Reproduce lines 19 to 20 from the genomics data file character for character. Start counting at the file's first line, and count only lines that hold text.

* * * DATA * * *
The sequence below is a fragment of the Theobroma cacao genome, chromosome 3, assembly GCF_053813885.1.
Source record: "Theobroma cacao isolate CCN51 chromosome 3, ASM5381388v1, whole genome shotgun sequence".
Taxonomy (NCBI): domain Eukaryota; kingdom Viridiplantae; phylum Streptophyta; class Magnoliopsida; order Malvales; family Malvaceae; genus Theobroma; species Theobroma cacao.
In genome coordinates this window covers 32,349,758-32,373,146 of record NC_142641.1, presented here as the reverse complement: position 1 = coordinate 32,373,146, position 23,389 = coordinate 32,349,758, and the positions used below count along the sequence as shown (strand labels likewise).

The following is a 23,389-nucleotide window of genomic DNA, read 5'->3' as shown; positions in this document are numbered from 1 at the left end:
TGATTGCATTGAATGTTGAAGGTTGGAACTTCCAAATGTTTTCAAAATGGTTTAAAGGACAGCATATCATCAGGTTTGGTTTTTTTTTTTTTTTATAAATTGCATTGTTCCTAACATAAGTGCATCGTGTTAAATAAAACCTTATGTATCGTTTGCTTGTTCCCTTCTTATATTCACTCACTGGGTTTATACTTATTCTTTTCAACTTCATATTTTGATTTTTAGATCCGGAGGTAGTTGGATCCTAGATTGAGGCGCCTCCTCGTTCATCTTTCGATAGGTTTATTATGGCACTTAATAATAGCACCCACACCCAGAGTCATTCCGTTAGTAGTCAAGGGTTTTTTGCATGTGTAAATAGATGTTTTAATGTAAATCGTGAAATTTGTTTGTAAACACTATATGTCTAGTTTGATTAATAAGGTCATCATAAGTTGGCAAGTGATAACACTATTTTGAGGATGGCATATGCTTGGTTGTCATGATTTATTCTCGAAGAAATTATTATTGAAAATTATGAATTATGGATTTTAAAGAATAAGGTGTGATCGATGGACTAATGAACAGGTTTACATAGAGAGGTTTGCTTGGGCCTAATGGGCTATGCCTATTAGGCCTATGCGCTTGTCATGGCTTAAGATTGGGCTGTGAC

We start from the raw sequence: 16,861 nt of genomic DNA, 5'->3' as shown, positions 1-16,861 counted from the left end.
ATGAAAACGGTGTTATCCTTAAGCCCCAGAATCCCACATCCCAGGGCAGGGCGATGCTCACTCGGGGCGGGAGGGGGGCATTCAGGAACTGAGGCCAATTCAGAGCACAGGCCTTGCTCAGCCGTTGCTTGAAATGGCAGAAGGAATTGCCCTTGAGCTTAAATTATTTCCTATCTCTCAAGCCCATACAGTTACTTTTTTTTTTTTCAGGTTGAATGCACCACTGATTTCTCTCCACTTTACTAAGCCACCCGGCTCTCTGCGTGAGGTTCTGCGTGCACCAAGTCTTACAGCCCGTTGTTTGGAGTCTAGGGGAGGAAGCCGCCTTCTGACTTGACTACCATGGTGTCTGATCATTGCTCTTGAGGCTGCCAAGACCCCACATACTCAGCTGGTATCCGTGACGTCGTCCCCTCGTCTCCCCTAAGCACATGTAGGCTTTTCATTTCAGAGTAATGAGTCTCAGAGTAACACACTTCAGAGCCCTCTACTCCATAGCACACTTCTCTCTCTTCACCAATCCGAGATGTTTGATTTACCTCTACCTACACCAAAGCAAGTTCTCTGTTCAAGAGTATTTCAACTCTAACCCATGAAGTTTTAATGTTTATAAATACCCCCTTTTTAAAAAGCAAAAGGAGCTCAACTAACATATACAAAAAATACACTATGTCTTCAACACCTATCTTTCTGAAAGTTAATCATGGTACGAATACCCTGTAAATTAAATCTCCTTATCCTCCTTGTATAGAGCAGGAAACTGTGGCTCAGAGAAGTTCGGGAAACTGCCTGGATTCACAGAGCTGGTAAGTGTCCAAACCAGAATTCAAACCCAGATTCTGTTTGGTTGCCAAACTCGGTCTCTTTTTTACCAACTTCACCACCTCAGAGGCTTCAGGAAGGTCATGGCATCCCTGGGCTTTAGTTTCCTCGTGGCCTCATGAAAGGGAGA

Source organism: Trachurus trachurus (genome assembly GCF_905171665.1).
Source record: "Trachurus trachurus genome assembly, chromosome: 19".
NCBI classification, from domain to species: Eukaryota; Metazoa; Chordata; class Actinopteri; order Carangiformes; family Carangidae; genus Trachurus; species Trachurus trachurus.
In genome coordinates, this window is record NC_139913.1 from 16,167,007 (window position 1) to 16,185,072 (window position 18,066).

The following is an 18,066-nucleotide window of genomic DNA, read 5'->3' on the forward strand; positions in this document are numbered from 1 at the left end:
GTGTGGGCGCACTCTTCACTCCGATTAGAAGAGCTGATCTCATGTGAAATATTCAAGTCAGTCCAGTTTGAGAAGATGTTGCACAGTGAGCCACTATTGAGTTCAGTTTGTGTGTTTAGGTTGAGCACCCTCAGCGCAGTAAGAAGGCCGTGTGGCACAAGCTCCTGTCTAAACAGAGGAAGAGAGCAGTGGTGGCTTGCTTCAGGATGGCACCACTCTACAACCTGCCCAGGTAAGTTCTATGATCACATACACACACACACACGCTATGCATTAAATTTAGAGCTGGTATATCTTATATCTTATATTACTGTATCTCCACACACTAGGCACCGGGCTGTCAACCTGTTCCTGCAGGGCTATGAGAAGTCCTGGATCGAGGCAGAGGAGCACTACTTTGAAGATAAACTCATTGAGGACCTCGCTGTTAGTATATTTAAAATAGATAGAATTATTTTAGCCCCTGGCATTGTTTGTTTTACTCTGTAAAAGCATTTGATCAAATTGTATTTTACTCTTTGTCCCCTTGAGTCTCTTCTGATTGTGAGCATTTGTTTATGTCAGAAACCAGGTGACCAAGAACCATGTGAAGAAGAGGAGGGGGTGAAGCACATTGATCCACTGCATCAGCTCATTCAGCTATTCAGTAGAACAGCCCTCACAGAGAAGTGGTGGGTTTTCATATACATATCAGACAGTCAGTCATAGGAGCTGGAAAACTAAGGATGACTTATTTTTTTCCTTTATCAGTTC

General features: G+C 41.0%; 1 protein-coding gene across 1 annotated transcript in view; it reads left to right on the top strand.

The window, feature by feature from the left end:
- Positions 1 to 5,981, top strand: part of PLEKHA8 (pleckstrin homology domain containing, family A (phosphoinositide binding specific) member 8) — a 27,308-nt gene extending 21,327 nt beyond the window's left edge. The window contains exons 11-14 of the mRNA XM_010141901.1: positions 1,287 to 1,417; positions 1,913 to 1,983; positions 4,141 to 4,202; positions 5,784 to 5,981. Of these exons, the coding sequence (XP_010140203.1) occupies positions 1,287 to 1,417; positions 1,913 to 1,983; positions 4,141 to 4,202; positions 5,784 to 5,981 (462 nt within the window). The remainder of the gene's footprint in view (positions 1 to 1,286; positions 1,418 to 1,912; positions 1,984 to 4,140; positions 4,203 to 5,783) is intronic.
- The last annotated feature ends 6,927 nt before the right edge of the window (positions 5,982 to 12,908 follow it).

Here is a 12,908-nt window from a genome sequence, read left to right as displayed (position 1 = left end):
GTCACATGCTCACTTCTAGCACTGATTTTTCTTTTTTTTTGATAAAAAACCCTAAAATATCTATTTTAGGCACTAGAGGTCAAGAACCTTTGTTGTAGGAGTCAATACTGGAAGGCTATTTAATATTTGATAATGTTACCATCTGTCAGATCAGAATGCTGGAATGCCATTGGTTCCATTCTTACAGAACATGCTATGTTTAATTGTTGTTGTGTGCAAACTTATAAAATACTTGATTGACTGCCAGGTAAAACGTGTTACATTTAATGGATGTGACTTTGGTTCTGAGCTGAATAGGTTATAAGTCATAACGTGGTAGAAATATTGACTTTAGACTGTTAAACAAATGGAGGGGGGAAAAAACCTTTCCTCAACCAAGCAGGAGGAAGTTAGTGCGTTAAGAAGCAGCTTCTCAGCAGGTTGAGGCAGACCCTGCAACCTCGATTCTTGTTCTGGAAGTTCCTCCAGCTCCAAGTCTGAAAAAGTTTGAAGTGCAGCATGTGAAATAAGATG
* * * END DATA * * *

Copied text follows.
Here is a 12,908-nt window from a genome sequence, read left to right as displayed (position 1 = left end):
GTCACATGCTCACTTCTAGCACTGATTTTTCTTTTTTTTTGATAAAAAACCCTAAAATATCTATTTTAGGCACTAGAGGTCAAGAACCTTTGTTGTAGGAGTCAATACTGGAAGGCTATTTAATATTTGATAATGTTACCATCTGTCAGATCAGAATGCTGGAATGCCATTGGTTCCATTCTTACAGAACATGCTATGTTTAATTGTTGTTGTGTGCAAACTTATAAAATACTTGATTGACTGCCAGGTAAAACGTGTTACATTTAATGGATGTGACTTTGGTTCTGAGCTGAATAGGTTATAAGTCATAACGTGGTAGAAATATTGACTTTAGACTGTTAAACAAATGGAGGGGGGAAAAAACCTTTCCTCAACCAAGCAGGAGGAAGTTAGTGCGTTAAGAAGCAGCTTCTCAGCAGGTTGAGGCAGACCCTGCAACCTCGATTCTTGTTCTGGAAGTTCCTCCAGCTCCAAGTCTGAAAAAGTTTGAAGTGCAGCATGTGAAATAAGATG